by Erick Trickey
Three years ago, the DJs on my favorite college radio station fell in love with a song that had a beautiful, obsessive chorus. "I wanted to be sweet/So you won't disappoint me," a woman sang with such pain and rage that it was clear her sweetness wasn't rewarded. The repetitions sustained the emotions far past the point where I expected the song to break. Not even finding out the song was called "The Awful Truth of Loving" cured me of needing to hear it again. It was a Rainer Maria song from Long Knives Drawn, a ferocious album about love as a battle both between the lovers and between a couple and the rest of the world.
Rainer Maria is named after the German poet Rainer Maria Rilke, but it's hard to hold that against this band once you hear its music. Now that I have, I think the name is just right. Long Knives Drawn and its new album, Catastrophe Keeps Us Together, tap the same yearning as Rilke's Duino Elegies and Letters to a Young Poet: the desire to swoon; to embrace deep emotion, good or bad; to feel the tug of some epic force in the sky.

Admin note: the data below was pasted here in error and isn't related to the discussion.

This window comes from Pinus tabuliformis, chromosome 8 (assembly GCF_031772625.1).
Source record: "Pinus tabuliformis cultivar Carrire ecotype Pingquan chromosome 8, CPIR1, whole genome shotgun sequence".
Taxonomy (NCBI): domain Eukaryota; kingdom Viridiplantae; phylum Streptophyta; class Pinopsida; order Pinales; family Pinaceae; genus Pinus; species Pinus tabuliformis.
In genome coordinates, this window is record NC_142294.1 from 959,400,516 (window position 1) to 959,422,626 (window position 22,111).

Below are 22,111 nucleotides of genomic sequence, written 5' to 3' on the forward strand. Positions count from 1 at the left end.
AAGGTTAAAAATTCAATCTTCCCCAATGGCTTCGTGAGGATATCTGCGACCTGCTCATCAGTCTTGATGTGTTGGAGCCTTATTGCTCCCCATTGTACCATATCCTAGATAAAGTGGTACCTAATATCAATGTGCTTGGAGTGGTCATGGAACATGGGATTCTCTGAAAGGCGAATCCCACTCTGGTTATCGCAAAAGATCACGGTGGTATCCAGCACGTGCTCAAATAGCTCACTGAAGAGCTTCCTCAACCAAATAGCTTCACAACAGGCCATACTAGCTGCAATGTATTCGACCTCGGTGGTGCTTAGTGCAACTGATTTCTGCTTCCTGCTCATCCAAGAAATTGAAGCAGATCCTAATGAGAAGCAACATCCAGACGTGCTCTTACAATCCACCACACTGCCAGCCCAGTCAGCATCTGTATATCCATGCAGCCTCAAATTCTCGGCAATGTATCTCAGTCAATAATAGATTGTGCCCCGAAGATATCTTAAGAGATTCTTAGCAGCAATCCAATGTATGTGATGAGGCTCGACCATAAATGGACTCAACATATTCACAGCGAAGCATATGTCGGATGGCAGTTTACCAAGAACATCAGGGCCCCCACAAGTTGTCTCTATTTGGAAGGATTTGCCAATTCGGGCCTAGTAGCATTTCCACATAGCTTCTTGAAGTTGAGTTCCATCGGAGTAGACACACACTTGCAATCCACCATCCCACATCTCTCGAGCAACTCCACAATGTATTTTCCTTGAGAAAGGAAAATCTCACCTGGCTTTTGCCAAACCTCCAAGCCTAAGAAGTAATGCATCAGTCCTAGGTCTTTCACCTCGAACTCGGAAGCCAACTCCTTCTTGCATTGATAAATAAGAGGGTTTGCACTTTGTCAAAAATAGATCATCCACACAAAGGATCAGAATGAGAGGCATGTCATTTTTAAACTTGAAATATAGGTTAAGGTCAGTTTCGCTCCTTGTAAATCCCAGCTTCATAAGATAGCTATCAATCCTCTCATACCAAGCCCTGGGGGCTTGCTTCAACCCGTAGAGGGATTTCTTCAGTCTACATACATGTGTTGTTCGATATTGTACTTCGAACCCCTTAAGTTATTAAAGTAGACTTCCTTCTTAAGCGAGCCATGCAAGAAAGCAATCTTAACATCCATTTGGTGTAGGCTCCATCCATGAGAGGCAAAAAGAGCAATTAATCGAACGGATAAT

"Baby, there's the moon/I'll sing it down if you ask me to," vocalist Caithlin De Marrais sings a cappella to start the song "Bottle." A soft, sharp electric guitar accompanies her next two lines, and then bang! the drums slam in and tough guitar chords drown her vocals. Rilke, who hoped terrifying angels would hear his cries, would approve.
Rainer Maria started out in Madison, Wisconsin, in 1995 as an emo band, meaning it played an ultra-emotional strand of punk rock and didn't try too hard to be tuneful. De Marrais often traded vocals with guitarist Kyle Fischer. She shouted, he warbled. A Better Version of Me (2000) yes, aptly named caught the band in transition, learning to focus. The best songs were fast
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